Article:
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Teaching English in the French Caribbean (Martinique)

Teach English in the Caribbean

Join a French-Government Supported Program in Guadeloupe

For recent college graduates with a degree in French or experience with the French language, working as an English language assistant through the program administered by the French Ministry of National Education is a popular route. Placed in either primary, secondary schools, or Instituts universitaires de formation des maîtres (IUFMs) with 12 hours of class time per week, this job allows for an application for one’s own native language but also an immersion in French culture. Requirements for the program are a relative proficiency in French (about three college semester’s worth) and an age limit of between 20 to 30.

The program also allows for placement in one of several French overseas departments (known as DOMs to the French): Guadeloupe, Martinique, and Réunion. I am currently situated in Guadeloupe. The experience is very different from working in France. Applicants have a choice in where they are placed, although they can end up with their second or third choice.

Going to Guadeloupe may sound like a Caribbean holiday. On the contrary, it is a lesson in culture and understanding. I work with several different classes of students ages eight to 11, providing them with conversational English lessons. The ultimate goal defined by the French Ministry of Education is to connect the students with a native speaker of English who will bring colloquial expressions and a different culture to the classroom. I prepare lesson plans and interact with teachers to provide for the best needs of my classrooms, yet I find that my everyday experience is much more than that.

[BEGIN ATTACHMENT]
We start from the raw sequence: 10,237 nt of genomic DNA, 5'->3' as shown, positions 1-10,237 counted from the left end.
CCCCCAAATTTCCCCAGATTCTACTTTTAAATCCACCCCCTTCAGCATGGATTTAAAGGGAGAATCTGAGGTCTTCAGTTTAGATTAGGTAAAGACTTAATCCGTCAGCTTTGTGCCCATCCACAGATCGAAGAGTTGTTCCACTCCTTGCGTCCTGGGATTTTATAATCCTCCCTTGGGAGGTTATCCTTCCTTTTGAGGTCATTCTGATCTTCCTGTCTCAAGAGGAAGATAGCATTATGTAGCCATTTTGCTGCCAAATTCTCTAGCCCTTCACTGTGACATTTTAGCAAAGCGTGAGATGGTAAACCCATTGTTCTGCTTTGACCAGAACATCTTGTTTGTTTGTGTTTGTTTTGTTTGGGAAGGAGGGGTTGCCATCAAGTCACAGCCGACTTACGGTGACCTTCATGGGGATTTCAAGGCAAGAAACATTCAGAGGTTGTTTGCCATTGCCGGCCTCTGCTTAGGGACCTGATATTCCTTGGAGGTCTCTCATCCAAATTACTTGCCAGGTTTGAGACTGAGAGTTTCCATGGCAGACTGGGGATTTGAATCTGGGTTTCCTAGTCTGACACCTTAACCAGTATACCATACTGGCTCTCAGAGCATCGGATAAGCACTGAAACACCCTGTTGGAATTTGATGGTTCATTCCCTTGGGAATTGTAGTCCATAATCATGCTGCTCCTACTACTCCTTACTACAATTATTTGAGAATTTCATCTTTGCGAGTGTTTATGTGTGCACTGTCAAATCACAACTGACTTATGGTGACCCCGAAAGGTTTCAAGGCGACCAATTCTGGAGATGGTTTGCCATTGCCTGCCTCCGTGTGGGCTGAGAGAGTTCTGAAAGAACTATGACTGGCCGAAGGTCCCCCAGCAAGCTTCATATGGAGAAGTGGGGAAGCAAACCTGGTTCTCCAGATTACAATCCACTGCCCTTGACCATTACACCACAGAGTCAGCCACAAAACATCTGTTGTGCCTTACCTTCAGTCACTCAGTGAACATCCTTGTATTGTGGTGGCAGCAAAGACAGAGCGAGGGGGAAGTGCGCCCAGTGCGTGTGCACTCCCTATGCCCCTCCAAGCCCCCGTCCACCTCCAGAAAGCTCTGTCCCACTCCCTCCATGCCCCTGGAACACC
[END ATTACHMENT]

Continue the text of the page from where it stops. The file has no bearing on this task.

One finds a mélange of cultural elements, making the work experience vast on many levels. The program allows speakers of French access to several Francophone areas, as well as all of metropolitan France, where local cultures are always varied.

The assumption that life functions here in Guadeloupe as it does in France is one that quickly falls by the wayside. Buses, for example, do not function on timetables or have tickets, instead one waits on the street and flags one down. The fare is paid when getting off the bus and is dependant on what the driver feels like charging that day until you make it clear that you are not a tourist and you know the system.

In Caribbean culture the stress level is low, and as many Guadeloupe locals have pointed out to me, they in no way want their lifestyle to be like that of the French. Here there is an appreciation for doing things at a leisurely pace.

With a population of around 500,000, it is no surprise that it often feels that everyone knows one another. As the only English assistant in the village where I live I often get a “bonjour” or “salut,” while walking down the street.

Although living costs are higher (most food is imported from France, and rent is equal to if not more than in France) and I sometimes struggle to find a place where I fit in, I have come to appreciate the beauty of the land and the culture that has welcomed me since the beginning. French and Caribbean culture are intertwined here, providing for a space where there is both a smooth combination and sometimes a clash of two cultures, but in spite of this, the country never skips a beat.

The net salary in Guadeloupe is €1,080 (approximately US$1,420, but always check current Euro to USD currency conversion rates), as the living costs are slightly higher in the DOM, as opposed to about €725 in France. Room and board is not provided, but many academies offer cheaper student housing. Placements vary from six to nine months, depending on what level of school one is working in. It is recommended to have about $1,500-$2,000 upon arrival to pay for security deposits on apartments and to cover costs until the first salary payment, which usually comes at the end of November. Students often purchase cars in Guadeloupe, because public transportation is less reliable and it can make access to work easier.

Information on the general program (both in France and the DOMs) can be found on the site of Le Centre International d’Etudes Pedagogiques, www.ciep.fr. Information specific to American citizens can be found at frenchculture.org. Perspectives from past and current assistants can also be accessed through the open forum at www.assistantsinfrance.com.